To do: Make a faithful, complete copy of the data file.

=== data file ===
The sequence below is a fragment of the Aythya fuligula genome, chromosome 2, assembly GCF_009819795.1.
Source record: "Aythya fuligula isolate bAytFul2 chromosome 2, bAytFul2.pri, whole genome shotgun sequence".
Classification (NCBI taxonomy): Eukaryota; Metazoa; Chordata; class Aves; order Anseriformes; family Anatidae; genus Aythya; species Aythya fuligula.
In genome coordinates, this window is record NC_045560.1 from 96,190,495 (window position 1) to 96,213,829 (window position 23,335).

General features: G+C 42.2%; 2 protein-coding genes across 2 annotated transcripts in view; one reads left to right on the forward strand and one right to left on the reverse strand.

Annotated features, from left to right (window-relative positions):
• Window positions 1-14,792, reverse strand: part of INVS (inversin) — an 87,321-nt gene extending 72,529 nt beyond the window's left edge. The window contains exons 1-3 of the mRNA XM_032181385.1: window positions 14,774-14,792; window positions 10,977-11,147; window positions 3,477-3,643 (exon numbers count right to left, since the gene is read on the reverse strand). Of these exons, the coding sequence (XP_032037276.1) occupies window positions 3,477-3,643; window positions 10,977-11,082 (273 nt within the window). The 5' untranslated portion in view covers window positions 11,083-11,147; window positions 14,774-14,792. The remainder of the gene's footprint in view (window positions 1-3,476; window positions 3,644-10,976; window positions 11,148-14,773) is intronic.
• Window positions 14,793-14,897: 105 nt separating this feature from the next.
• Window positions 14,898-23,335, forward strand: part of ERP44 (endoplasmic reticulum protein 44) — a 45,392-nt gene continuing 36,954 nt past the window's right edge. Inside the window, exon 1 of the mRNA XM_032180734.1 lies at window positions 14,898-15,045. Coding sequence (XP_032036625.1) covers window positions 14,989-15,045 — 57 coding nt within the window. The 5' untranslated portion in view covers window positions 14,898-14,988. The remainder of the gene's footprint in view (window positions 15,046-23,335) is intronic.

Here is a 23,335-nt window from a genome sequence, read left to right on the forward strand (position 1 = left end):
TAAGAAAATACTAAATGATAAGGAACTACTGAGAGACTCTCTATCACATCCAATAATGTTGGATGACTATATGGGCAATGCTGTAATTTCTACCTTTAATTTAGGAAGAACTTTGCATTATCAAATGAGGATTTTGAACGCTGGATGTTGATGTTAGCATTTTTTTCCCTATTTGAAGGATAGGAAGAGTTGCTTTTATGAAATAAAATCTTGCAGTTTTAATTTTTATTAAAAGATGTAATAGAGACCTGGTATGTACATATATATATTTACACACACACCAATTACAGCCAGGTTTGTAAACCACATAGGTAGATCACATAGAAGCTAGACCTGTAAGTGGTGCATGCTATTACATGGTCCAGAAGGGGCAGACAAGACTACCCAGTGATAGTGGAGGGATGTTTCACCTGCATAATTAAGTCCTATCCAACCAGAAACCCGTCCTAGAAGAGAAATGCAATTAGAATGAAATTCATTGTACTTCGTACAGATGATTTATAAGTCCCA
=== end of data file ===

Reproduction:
The sequence below is a fragment of the Aythya fuligula genome, chromosome 2, assembly GCF_009819795.1.
Source record: "Aythya fuligula isolate bAytFul2 chromosome 2, bAytFul2.pri, whole genome shotgun sequence".
Classification (NCBI taxonomy): Eukaryota; Metazoa; Chordata; class Aves; order Anseriformes; family Anatidae; genus Aythya; species Aythya fuligula.
In genome coordinates, this window is record NC_045560.1 from 96,190,495 (window position 1) to 96,213,829 (window position 23,335).

General features: G+C 42.2%; 2 protein-coding genes across 2 annotated transcripts in view; one reads left to right on the forward strand and one right to left on the reverse strand.

Annotated features, from left to right (window-relative positions):
• Window positions 1-14,792, reverse strand: part of INVS (inversin) — an 87,321-nt gene extending 72,529 nt beyond the window's left edge. The window contains exons 1-3 of the mRNA XM_032181385.1: window positions 14,774-14,792; window positions 10,977-11,147; window positions 3,477-3,643 (exon numbers count right to left, since the gene is read on the reverse strand). Of these exons, the coding sequence (XP_032037276.1) occupies window positions 3,477-3,643; window positions 10,977-11,082 (273 nt within the window). The 5' untranslated portion in view covers window positions 11,083-11,147; window positions 14,774-14,792. The remainder of the gene's footprint in view (window positions 1-3,476; window positions 3,644-10,976; window positions 11,148-14,773) is intronic.
• Window positions 14,793-14,897: 105 nt separating this feature from the next.
• Window positions 14,898-23,335, forward strand: part of ERP44 (endoplasmic reticulum protein 44) — a 45,392-nt gene continuing 36,954 nt past the window's right edge. Inside the window, exon 1 of the mRNA XM_032180734.1 lies at window positions 14,898-15,045. Coding sequence (XP_032036625.1) covers window positions 14,989-15,045 — 57 coding nt within the window. The 5' untranslated portion in view covers window positions 14,898-14,988. The remainder of the gene's footprint in view (window positions 15,046-23,335) is intronic.

Here is a 23,335-nt window from a genome sequence, read left to right on the forward strand (position 1 = left end):
TAAGAAAATACTAAATGATAAGGAACTACTGAGAGACTCTCTATCACATCCAATAATGTTGGATGACTATATGGGCAATGCTGTAATTTCTACCTTTAATTTAGGAAGAACTTTGCATTATCAAATGAGGATTTTGAACGCTGGATGTTGATGTTAGCATTTTTTTCCCTATTTGAAGGATAGGAAGAGTTGCTTTTATGAAATAAAATCTTGCAGTTTTAATTTTTATTAAAAGATGTAATAGAGACCTGGTATGTACATATATATATTTACACACACACCAATTACAGCCAGGTTTGTAAACCACATAGGTAGATCACATAGAAGCTAGACCTGTAAGTGGTGCATGCTATTACATGGTCCAGAAGGGGCAGACAAGACTACCCAGTGATAGTGGAGGGATGTTTCACCTGCATAATTAAGTCCTATCCAACCAGAAACCCGTCCTAGAAGAGAAATGCAATTAGAATGAAATTCATTGTACTTCGTACAGATGATTTATAAGTCCCA